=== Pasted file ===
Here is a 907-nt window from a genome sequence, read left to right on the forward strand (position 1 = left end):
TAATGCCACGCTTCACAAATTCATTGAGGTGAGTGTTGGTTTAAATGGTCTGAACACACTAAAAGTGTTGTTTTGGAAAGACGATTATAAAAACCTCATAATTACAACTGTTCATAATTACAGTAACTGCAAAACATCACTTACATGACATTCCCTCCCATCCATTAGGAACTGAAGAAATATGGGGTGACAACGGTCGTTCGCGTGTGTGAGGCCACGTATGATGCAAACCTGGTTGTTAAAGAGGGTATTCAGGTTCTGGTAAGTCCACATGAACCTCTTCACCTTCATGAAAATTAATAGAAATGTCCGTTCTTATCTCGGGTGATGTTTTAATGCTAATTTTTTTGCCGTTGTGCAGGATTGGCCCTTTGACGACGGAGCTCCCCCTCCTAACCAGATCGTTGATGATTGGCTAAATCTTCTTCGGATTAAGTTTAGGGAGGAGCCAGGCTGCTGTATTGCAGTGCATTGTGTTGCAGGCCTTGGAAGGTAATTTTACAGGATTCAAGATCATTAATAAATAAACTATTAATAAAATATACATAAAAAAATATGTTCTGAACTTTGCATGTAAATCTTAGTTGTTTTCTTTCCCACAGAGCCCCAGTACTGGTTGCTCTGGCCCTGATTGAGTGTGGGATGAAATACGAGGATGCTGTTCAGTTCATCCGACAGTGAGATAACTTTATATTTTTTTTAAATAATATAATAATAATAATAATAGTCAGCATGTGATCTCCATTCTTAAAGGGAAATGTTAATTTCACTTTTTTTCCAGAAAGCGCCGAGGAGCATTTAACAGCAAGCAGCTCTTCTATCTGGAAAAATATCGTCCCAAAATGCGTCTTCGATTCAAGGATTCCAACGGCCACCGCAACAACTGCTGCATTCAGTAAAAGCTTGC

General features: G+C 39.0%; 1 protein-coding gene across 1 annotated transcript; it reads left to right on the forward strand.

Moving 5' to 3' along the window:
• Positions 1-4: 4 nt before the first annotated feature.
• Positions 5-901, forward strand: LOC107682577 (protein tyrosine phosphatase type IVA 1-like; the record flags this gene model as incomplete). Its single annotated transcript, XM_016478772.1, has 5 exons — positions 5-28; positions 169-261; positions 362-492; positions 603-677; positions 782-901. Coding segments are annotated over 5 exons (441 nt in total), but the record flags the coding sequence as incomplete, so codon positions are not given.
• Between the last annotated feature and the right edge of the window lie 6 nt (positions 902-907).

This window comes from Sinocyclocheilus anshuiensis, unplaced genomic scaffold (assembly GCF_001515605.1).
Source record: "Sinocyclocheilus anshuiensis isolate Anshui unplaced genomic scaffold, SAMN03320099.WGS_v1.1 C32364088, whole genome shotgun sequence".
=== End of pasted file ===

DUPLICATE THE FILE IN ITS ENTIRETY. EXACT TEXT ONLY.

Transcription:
Here is a 907-nt window from a genome sequence, read left to right on the forward strand (position 1 = left end):
TAATGCCACGCTTCACAAATTCATTGAGGTGAGTGTTGGTTTAAATGGTCTGAACACACTAAAAGTGTTGTTTTGGAAAGACGATTATAAAAACCTCATAATTACAACTGTTCATAATTACAGTAACTGCAAAACATCACTTACATGACATTCCCTCCCATCCATTAGGAACTGAAGAAATATGGGGTGACAACGGTCGTTCGCGTGTGTGAGGCCACGTATGATGCAAACCTGGTTGTTAAAGAGGGTATTCAGGTTCTGGTAAGTCCACATGAACCTCTTCACCTTCATGAAAATTAATAGAAATGTCCGTTCTTATCTCGGGTGATGTTTTAATGCTAATTTTTTTGCCGTTGTGCAGGATTGGCCCTTTGACGACGGAGCTCCCCCTCCTAACCAGATCGTTGATGATTGGCTAAATCTTCTTCGGATTAAGTTTAGGGAGGAGCCAGGCTGCTGTATTGCAGTGCATTGTGTTGCAGGCCTTGGAAGGTAATTTTACAGGATTCAAGATCATTAATAAATAAACTATTAATAAAATATACATAAAAAAATATGTTCTGAACTTTGCATGTAAATCTTAGTTGTTTTCTTTCCCACAGAGCCCCAGTACTGGTTGCTCTGGCCCTGATTGAGTGTGGGATGAAATACGAGGATGCTGTTCAGTTCATCCGACAGTGAGATAACTTTATATTTTTTTTAAATAATATAATAATAATAATAATAGTCAGCATGTGATCTCCATTCTTAAAGGGAAATGTTAATTTCACTTTTTTTCCAGAAAGCGCCGAGGAGCATTTAACAGCAAGCAGCTCTTCTATCTGGAAAAATATCGTCCCAAAATGCGTCTTCGATTCAAGGATTCCAACGGCCACCGCAACAACTGCTGCATTCAGTAAAAGCTTGC

General features: G+C 39.0%; 1 protein-coding gene across 1 annotated transcript; it reads left to right on the forward strand.

Moving 5' to 3' along the window:
• Positions 1-4: 4 nt before the first annotated feature.
• Positions 5-901, forward strand: LOC107682577 (protein tyrosine phosphatase type IVA 1-like; the record flags this gene model as incomplete). Its single annotated transcript, XM_016478772.1, has 5 exons — positions 5-28; positions 169-261; positions 362-492; positions 603-677; positions 782-901. Coding segments are annotated over 5 exons (441 nt in total), but the record flags the coding sequence as incomplete, so codon positions are not given.
• Between the last annotated feature and the right edge of the window lie 6 nt (positions 902-907).

This window comes from Sinocyclocheilus anshuiensis, unplaced genomic scaffold (assembly GCF_001515605.1).
Source record: "Sinocyclocheilus anshuiensis isolate Anshui unplaced genomic scaffold, SAMN03320099.WGS_v1.1 C32364088, whole genome shotgun sequence".